'How would you like to do a small job?' asked Martin Millett. 'It's paid,' he added helpfully. (Doesn't that say something about archaeology, when it's a bonus to be paid for one's labours.) I asked what it was, and he said it was a simple writing job for a new encyclopedia on British History. They wanted some stuff on Roman Britain and, if I had the time, it would be right up my street.
Oh that sounds great, I said. So Martin put me in touch with the editor, Professor John Cannon, and forward we went on our great word-restricted, tightly-written adventure. Fifty quid a thousand words and a free copy of the finished weighty tome, The Oxford Companion to British History. I was on my first maternity leave - what could possibly go wrong?
John's first request was 'Roman Britain' in 1,200 words. Possibly 1,199 words, but definitely no more than 1,200. The year was 1996 and there were plenty of general tomes, journals and monographs on my shelves to use as sources, as well as the buzzing cacophony of thoughts in my head.
I had the first feeling of unease as I stared at Frere, Salway, Todd, Reece, Johns & Potter, Millett, alongside stacks of books and off-prints on villas, the army, frontiers, towns, roads, invasions, the economy, religion, decline and fall. What on earth did I think I was doing? How would I condense so much information about material culture and literary sources, and so much previous and ongoing scholarship, into a short summary? Knowing my own fondness for, let's be honest, banging on about stuff, I suspected I'd be hard pressed to stick to 1,200 words on the Aldborough wolf mosaic, let alone the history of the whole bloody province.
I drafted and re-drafted that piece dozens of times, hitting the 'word count' function over and over and over again. By the time I'd finished I think I was probably working for £1 an hour and feared infamy awaited me as the Romanist who shoved Roman Britain onto the pages of the Oxford Companion by sheer brute force.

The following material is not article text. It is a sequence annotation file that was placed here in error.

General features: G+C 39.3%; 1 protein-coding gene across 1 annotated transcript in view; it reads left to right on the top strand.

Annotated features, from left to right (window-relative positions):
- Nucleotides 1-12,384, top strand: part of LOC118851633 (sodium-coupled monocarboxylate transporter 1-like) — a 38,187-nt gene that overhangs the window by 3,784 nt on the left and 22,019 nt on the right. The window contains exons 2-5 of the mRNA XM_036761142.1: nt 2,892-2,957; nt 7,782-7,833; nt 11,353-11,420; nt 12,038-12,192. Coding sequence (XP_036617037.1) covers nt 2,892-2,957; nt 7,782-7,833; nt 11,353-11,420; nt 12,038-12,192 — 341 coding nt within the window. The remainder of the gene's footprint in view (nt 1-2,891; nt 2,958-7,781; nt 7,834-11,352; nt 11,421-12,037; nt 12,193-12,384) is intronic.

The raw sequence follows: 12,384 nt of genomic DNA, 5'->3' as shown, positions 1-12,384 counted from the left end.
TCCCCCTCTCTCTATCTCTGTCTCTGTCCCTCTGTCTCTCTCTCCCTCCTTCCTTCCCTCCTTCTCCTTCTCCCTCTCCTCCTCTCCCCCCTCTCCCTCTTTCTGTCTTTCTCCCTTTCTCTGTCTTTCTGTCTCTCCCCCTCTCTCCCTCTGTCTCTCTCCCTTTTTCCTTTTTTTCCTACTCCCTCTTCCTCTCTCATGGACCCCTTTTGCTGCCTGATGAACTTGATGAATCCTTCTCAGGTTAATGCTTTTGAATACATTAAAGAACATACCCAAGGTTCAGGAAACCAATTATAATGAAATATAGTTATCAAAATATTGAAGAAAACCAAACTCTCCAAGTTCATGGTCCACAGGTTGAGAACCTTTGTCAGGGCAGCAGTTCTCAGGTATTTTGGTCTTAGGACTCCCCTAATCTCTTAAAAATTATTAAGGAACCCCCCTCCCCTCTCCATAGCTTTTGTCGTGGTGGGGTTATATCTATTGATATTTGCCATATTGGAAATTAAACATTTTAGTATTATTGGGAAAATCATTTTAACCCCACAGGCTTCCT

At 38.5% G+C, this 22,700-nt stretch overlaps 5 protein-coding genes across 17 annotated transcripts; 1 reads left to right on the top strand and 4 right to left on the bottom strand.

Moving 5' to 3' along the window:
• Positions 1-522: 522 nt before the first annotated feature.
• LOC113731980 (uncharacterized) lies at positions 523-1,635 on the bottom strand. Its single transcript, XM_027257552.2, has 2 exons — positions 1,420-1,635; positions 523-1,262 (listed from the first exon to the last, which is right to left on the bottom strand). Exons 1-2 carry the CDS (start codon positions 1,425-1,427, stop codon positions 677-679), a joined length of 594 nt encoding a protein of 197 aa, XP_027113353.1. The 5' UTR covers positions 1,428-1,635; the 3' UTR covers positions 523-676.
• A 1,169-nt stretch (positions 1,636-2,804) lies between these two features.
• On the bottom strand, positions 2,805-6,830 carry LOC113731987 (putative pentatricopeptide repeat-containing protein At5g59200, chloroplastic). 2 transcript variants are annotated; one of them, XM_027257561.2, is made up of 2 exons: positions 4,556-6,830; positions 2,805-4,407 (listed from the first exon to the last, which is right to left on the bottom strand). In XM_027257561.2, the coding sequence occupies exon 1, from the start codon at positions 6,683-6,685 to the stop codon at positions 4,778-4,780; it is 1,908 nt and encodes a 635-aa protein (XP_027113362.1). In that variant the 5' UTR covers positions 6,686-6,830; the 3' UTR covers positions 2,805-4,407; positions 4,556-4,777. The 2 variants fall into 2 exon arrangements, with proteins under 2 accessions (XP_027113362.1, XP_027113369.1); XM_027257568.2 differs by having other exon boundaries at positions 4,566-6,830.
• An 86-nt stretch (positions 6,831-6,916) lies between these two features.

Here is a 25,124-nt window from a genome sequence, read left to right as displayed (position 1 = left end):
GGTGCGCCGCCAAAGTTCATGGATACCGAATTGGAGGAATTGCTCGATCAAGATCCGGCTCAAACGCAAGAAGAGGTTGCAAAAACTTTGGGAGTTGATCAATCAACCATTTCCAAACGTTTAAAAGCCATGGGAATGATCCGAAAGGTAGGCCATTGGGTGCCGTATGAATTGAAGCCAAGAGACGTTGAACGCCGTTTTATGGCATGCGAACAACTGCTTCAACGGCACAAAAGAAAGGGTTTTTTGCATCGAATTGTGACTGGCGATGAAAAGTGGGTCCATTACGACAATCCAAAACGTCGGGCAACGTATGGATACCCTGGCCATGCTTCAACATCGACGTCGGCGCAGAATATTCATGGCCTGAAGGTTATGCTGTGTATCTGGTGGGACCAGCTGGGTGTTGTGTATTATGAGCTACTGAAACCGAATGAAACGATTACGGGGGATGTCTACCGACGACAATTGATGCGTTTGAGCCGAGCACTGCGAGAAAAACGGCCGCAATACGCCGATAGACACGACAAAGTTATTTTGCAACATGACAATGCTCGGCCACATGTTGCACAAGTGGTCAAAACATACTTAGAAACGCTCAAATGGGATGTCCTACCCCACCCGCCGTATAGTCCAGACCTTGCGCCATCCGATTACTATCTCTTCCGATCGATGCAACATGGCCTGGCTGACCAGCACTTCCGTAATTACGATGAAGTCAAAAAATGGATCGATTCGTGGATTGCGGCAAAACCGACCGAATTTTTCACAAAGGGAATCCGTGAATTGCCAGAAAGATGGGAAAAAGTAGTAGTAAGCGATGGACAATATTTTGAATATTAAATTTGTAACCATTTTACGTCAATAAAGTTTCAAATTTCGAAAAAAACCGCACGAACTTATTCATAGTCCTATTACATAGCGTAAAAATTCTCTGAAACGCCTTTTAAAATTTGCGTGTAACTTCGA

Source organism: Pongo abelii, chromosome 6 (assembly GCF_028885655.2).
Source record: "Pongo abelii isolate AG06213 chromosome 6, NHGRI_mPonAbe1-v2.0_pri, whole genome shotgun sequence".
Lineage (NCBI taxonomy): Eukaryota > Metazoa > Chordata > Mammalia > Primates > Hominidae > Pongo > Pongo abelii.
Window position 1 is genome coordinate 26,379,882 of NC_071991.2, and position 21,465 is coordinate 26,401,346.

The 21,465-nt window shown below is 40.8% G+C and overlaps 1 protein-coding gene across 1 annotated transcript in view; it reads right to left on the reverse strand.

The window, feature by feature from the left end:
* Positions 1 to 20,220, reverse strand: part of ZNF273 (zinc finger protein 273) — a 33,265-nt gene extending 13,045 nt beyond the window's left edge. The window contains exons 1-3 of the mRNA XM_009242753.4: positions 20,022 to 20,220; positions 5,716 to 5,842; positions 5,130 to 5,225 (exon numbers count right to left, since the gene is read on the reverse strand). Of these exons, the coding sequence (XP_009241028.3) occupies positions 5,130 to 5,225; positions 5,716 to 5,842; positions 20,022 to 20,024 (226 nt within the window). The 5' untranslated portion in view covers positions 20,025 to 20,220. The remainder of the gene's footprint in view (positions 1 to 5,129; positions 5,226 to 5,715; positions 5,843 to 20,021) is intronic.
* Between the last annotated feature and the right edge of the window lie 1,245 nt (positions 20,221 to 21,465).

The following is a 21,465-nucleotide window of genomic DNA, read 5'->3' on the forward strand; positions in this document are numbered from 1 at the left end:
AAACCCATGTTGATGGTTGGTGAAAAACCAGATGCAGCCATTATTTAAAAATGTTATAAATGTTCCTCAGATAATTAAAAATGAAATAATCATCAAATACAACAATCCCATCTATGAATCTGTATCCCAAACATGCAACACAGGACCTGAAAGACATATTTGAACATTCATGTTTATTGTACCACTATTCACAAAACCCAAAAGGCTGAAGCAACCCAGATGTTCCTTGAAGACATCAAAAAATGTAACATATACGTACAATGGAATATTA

Happily, as I recall, the piece was accepted without revision (or maybe I dreamed that), and much of my stuff survived the revisions of others for the Companion's 2nd edition - but never again will I actively want to do encyclopedia work. I didn't enjoy reducing complex concepts to expressions like 'humbler farmsteads' but when it's either that or omitting mention of 5th century Wroxeter, I guess you make your choices.
Even Wiki, with its pages and pages on category after category, is a bit of a minefield for the contributor. Are these even meaningful categories? Who says that these are the ideas and discoveries that matter? What's sitting in the archives and the grey literature? How is the concept of 'romanization' coming along these days, and is androcentrism still evident? It is not easy summarising 'Roman Britain'.
For anyone who does take up the challenge in the future, I can only offer this advice. Be bold. Have a handful of big ideas about the topic that most of your contemporaries will broadly agree with, allude to past, current and developing thinking, don't quote your own PhD and lock the wine away - you're going to need a clear head and a clear deck.
The thumbs up from John Cannon meant that he asked me to write some more pieces. My particular favourites, if favourites is the right term, were the Roman Legions in 200 words - that was knuckle-biting - and Vortigern in 100. It was like telegraphing in essays.
However, little did I realise at the time, gripped as I was by some kind of axiological angst, that these ruthless and spartan summaries were going to prove very good practice for participation in the later inventions of blogging and Twitter. So thank you, Martin and John, for inadvertently helping to future-proof me :)
Anyway, I won't go on.